Some species of mullein may cause dermatitis, a form of skin irritation. So if you know you have sensitive skin that is easily prone to allergic reactions, make sure you don’t put mullein directly on your skin! It might not be suitable for pregnant breastfeeding women and children at a very young age. In any case, remember that it’s always best to consult your doctor before using the plant.
So let’s sum up all the potential risks and side effects:
- it may cause dermatitis
- it might not suitable for pregnant, breastfeeding women or children at a very young age
Forms and doses
For centuries, mullein plants have been used as an alternative medicine to treat a great variety of conditions, and for this reason, mullein can be consumed in diverse forms and doses. For example, it’s always been used as an infusion or tea to treat mainly bronchial conditions such as bronchitis, asthma, dry coughs, congestion, whooping cough, tuberculosis, pneumonia, tonsillitis, colds, and also flu. And it’s exactly knowing the benefits of this plant that Native Americans often used to smoke dried leaves of mullein to relieve asthma. The benefits of this plant were no secret also for the Celtic culture as Mullein leaves were used in Ireland to make a decoction that was used as a remedy for tuberculosis.
But there’s more because apparently the flowers can also be used as a lymphatic herb. Its lymphatic properties are mainly in the root and flowers as well, the famous physio-medic William Cook recommended mullein leaves as a cure for glandular swelling. For this purpose, it can be made into a strong decoction or as a tincture and applied directly to the swelling. Also, the flowers can be steeped in oil and can be used as eardrops to treat ear infections and earaches. Nowadays the mullein plant is oftentimes found in health food stores because it is an ingredient that can be included in common dietary supplements.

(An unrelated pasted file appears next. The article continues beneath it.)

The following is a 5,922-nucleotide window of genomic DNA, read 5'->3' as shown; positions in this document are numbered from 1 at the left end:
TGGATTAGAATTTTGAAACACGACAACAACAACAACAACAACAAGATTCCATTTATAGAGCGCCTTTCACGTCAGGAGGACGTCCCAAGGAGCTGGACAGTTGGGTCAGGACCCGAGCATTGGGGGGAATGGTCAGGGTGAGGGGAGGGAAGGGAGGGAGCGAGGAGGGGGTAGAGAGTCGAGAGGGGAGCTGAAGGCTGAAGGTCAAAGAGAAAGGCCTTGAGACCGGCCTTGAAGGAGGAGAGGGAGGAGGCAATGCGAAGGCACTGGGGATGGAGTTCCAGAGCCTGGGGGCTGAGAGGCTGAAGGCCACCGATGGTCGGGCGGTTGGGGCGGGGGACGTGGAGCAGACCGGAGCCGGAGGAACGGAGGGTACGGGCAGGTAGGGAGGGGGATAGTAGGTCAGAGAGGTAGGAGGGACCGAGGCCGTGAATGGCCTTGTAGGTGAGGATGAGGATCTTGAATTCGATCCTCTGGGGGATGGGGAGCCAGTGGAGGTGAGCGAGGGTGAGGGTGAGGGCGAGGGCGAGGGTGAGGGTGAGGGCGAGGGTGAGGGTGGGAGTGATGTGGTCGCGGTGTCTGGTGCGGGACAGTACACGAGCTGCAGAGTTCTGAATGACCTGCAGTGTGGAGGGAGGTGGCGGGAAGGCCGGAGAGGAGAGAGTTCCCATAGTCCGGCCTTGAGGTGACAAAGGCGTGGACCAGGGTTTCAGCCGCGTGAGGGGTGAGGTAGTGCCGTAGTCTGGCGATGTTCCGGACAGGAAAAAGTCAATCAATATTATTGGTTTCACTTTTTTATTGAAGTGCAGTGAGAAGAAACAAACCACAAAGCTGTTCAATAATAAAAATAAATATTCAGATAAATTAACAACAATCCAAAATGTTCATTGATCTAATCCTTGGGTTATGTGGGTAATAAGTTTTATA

(This is not medical advice and I am not a medical professional. I’m just sharing what others have done, are doing, and studying as related to the Mullein plant.)
Mullein Infused Oil for Salve
Mullein oil can be incredibly effective to treat swellings and burns. You can make the oil in two different ways, depending on whether you are using the fresh or the dry parts of the plant. To make the oil you can simply create an infusion by filling a jar with dried mullein leaves.
What you’ll need: